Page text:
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CONFERENCE SERIES: Drug Discovery & Development

Recorded at: PepTalk: The Protein Science Week

Digital Course: Integrating Human Factors Engineering (HFE) into Drug Delivery: Get It Right the First Time

 

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About this Product:

In this digital course, we will provide a baseline understanding of the regulatory need, common practices and real world examples of integrating Human Factors Engineering into a drug development activity. Key topics to be addressed:

  • Why you should care: Regulatory expectations for the application of HFE
  • What to avoid: Right and wrong ways to apply HFE to your project
  • Lessons from the field: Real world examples of HFE
 

 

Product Details:
2 Presentations
62 Slides
94 Minutes
Individual: $345
Site License: $1380

Formats Available:
Digital Download
On Demand
DVD
 

 

Agenda at a Glance:

Topic 1: Integrating Human Factors Engineering into Drug Delivery – Introduction

Topic 2: Integrating Human Factors Engineering into Drug Delivery – The "Why"

Topic 3: Integrating Human Factors Engineering into Drug Delivery – The "What"

Topic 4: Integrating Human Factors Engineering into Drug Delivery – The "How"

Topic 5: Wrap-Up and Q&A



Speaker Biographies:

Reade HarphamReade Harpham, Manager, Human Centric Design, Battelle Memorial Institute

Mr. Harpham has more than 14 years experience with a wide variety of product development projects ranging from medical devices and consumer electronics to conceptual studies for the U.S. Military and Bio-Tech markets. As manager of the Human Centric Design team, Mr. Harpham leads a multidisciplinary team of designers, behavioral scientists, human factors engineers, cognitive psychologists, design researchers, and modeling and prototyping experts. The purpose of the Human Centric Design team is to understand end user needs and translate them in to product or service opportunities. This team also designs and executes formative and summative human factors usability studies to meet FDA requirements. In his role, Mr. Harpham is actively involved in the design process from initial opportunity qualification, proposal planning and execution, through detailed design and development.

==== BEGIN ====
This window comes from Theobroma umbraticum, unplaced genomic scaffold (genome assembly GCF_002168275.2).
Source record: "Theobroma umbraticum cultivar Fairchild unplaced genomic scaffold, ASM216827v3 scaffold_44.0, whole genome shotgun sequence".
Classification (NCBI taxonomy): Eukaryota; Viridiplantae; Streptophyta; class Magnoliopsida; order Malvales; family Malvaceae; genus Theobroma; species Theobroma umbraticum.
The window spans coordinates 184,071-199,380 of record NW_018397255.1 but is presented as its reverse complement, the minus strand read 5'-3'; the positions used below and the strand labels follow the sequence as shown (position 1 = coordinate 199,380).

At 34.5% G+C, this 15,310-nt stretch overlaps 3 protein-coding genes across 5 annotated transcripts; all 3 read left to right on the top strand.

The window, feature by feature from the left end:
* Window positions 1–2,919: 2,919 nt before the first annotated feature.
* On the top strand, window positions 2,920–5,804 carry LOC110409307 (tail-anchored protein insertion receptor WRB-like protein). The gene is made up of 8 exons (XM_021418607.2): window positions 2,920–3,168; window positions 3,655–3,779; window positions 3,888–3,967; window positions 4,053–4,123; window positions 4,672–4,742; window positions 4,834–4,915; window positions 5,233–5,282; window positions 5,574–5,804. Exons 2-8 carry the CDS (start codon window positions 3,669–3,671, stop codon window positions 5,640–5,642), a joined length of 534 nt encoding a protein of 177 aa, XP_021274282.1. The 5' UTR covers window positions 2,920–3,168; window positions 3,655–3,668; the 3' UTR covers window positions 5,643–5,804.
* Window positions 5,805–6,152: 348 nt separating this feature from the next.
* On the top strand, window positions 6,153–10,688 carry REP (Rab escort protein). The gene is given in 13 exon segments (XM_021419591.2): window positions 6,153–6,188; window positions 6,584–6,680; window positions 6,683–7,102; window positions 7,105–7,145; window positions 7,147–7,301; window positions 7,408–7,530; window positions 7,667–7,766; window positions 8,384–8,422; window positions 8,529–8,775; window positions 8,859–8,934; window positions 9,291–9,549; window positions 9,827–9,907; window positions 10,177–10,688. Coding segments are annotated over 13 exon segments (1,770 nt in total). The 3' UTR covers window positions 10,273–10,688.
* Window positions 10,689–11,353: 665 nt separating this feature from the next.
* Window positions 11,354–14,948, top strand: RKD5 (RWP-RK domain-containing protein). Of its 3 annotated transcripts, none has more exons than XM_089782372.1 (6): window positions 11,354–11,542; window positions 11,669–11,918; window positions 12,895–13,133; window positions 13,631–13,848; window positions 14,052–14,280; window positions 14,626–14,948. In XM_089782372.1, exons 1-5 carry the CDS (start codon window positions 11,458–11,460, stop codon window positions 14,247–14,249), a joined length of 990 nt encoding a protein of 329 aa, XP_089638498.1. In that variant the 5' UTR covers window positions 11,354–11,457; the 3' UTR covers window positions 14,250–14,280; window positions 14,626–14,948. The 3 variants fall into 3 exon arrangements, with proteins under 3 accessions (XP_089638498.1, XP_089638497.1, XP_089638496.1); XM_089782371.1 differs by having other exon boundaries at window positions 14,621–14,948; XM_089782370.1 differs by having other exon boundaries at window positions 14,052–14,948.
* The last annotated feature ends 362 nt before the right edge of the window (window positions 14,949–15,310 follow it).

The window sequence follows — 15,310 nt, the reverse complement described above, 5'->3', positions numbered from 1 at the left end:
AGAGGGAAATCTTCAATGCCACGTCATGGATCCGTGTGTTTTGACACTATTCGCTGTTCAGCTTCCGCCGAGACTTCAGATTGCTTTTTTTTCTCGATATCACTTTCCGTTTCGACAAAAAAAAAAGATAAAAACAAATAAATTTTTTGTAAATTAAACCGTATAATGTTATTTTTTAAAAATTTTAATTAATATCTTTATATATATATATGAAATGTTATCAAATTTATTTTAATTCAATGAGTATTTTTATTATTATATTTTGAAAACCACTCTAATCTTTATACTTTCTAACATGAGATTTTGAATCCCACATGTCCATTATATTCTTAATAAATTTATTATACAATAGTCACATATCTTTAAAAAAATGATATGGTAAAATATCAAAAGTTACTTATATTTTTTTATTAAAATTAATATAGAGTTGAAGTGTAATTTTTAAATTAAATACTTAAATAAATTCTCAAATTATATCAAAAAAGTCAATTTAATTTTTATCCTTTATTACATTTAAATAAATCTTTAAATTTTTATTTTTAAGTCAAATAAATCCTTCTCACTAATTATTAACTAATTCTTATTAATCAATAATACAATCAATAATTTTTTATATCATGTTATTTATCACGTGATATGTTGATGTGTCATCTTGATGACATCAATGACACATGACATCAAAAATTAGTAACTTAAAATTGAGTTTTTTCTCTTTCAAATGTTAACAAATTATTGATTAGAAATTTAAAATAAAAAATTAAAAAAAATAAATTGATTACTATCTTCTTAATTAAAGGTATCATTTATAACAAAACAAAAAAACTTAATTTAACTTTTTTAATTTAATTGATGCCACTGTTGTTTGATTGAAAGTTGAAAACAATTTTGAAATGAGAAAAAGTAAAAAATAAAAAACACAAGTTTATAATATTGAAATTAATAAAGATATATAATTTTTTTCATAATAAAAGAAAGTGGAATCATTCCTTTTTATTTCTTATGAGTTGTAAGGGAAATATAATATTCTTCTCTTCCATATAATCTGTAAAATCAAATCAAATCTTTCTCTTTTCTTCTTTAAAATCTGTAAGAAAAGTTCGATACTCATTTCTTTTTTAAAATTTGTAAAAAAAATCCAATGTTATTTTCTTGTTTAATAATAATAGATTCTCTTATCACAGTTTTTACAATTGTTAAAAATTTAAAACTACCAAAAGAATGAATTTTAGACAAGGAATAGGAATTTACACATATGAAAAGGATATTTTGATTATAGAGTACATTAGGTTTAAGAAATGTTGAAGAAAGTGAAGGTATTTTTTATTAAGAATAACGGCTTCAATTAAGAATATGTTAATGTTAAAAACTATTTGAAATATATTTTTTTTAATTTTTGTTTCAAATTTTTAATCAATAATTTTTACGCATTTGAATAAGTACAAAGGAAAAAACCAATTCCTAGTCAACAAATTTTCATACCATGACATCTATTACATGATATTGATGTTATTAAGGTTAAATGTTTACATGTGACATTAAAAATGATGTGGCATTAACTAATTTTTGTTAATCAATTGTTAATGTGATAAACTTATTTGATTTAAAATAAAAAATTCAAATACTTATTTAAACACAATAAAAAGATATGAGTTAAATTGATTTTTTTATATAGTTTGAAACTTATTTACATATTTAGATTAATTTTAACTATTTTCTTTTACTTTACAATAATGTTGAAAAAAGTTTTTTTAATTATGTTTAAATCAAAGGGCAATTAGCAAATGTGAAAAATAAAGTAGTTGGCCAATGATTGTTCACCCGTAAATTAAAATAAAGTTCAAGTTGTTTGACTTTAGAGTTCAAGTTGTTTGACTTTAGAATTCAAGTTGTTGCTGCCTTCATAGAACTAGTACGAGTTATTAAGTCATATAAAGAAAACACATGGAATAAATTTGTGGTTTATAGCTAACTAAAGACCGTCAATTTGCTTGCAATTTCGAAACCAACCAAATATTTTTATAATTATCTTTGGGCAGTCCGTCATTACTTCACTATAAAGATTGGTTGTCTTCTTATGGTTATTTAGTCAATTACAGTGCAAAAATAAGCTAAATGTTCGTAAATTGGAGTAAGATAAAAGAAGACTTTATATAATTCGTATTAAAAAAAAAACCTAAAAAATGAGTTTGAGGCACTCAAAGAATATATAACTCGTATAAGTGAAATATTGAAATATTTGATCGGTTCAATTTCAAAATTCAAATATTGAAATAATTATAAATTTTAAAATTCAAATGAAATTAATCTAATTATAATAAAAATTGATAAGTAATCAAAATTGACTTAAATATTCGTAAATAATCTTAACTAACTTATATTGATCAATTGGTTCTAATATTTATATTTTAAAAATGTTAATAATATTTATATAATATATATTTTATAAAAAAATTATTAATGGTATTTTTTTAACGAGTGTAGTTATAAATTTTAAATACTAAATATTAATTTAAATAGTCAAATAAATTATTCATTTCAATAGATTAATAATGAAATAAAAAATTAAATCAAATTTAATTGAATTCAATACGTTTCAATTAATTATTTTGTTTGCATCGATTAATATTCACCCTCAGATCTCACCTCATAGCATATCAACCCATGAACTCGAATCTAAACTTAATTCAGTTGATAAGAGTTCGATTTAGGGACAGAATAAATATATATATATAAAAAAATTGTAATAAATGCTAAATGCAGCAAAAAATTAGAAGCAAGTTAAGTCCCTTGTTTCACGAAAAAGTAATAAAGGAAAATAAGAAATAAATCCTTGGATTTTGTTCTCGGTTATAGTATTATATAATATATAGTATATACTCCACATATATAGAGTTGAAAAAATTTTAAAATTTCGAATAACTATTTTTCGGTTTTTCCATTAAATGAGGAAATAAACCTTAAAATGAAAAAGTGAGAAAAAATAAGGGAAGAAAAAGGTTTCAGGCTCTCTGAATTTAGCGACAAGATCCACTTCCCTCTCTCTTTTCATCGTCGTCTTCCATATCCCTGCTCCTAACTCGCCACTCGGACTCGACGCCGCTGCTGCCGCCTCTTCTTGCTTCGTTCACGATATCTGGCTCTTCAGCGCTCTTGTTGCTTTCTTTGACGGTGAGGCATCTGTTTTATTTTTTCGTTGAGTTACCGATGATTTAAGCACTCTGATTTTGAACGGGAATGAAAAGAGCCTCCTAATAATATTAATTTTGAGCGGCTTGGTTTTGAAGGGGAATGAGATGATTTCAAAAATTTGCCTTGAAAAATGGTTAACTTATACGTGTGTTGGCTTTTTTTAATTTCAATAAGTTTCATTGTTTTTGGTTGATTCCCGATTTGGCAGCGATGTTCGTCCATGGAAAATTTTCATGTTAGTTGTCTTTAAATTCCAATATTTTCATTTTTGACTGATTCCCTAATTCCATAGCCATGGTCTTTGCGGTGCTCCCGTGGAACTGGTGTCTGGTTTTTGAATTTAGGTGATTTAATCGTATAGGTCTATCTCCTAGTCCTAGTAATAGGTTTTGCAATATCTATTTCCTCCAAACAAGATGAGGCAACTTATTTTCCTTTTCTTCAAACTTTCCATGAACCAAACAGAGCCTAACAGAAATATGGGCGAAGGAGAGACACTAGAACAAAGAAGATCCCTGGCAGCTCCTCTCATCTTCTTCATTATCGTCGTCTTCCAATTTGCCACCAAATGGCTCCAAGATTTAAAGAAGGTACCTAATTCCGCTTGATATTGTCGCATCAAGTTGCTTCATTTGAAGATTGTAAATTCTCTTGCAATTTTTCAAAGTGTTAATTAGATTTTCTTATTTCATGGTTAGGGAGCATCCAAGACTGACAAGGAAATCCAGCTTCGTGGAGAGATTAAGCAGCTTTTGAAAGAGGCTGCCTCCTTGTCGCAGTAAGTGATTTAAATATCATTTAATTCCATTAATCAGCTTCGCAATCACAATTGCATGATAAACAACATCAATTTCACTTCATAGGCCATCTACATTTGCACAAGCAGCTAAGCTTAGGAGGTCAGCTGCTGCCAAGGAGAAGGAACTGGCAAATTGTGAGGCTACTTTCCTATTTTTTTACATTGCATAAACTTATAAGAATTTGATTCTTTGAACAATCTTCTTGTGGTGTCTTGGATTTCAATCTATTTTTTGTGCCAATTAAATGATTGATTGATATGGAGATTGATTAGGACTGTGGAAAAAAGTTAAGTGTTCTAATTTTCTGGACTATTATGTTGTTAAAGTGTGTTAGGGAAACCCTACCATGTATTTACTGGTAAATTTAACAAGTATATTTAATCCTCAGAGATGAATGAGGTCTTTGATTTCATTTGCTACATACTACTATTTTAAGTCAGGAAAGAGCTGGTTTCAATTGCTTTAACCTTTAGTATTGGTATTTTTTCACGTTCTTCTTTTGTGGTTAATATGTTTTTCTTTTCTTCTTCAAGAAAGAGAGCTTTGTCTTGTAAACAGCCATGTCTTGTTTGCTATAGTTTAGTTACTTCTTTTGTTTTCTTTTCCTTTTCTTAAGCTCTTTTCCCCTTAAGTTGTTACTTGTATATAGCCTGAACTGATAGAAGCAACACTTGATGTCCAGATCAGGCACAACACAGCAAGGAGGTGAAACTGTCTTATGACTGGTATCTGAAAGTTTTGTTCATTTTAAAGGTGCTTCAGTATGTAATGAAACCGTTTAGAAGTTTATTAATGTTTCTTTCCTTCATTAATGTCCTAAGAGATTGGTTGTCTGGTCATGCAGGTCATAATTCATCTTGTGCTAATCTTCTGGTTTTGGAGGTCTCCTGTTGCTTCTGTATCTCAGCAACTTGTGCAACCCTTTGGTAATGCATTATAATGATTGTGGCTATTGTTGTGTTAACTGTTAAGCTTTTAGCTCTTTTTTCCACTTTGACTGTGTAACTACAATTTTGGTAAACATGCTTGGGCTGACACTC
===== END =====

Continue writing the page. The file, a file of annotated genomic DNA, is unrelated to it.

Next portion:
Chad GibsonChad Gibson, Quality Systems Manager, Health & Life Sciences, Battelle Memorial Institute

Mr. Gibson has over ten years of focused experience in the development and quality management of novel medical and in vitro diagnostic devices. Mr. Gibson is a systems engineer with a focus on regulatory, compliance, system architecture, and risk management. He is a quality system manager for staff of 75 adhering to ISO 13485, 9001, and the FDA Quality System Regulation (QSR). Currently, he holds nine US patents in the fields of drug delivery, nuclear medicine, and hospital information systems.

David WourmsDavid Wourms, Human Factors Lead, Health & Life Sciences, Battelle Memorial Institute

Mr. Wourms has more than 20 years experience interacting with and managing applied human sciences related projects for commercial companies and government research laboratories and program offices. Mr. Wourms has supported a variety of human-in-the-loop use evaluations for medical products. As a principal investigator, he has been responsible for such activities as research protocol development; IRB study review application and coordination; data gathering and interpretation; data quality control; research assistant scheduling and oversight; and study reporting. He provides ongoing human factors support for a full spectrum medical device development service offering, specifically focused on meeting the unique, risk management centered requirements of the FDA. This support is centered on a risk-based approach to device development, and includes a thorough understanding of various ISO, AAMI, EN, and FDA standards and guidelines.

 

About the Conference:

CHI's PepTalk: The Protein Science Week is more than just a conference. It is a community dedicated to the evolving field of biotherapeutics and a gateway to the future of biologics. PepTalk centers around Five Protein related Pipelines: Formulation, Purification, Biotherapeutics, Expression, and Delivery. These synergistic pipelines cover biologics from upstream discovery research to downstream clinical products.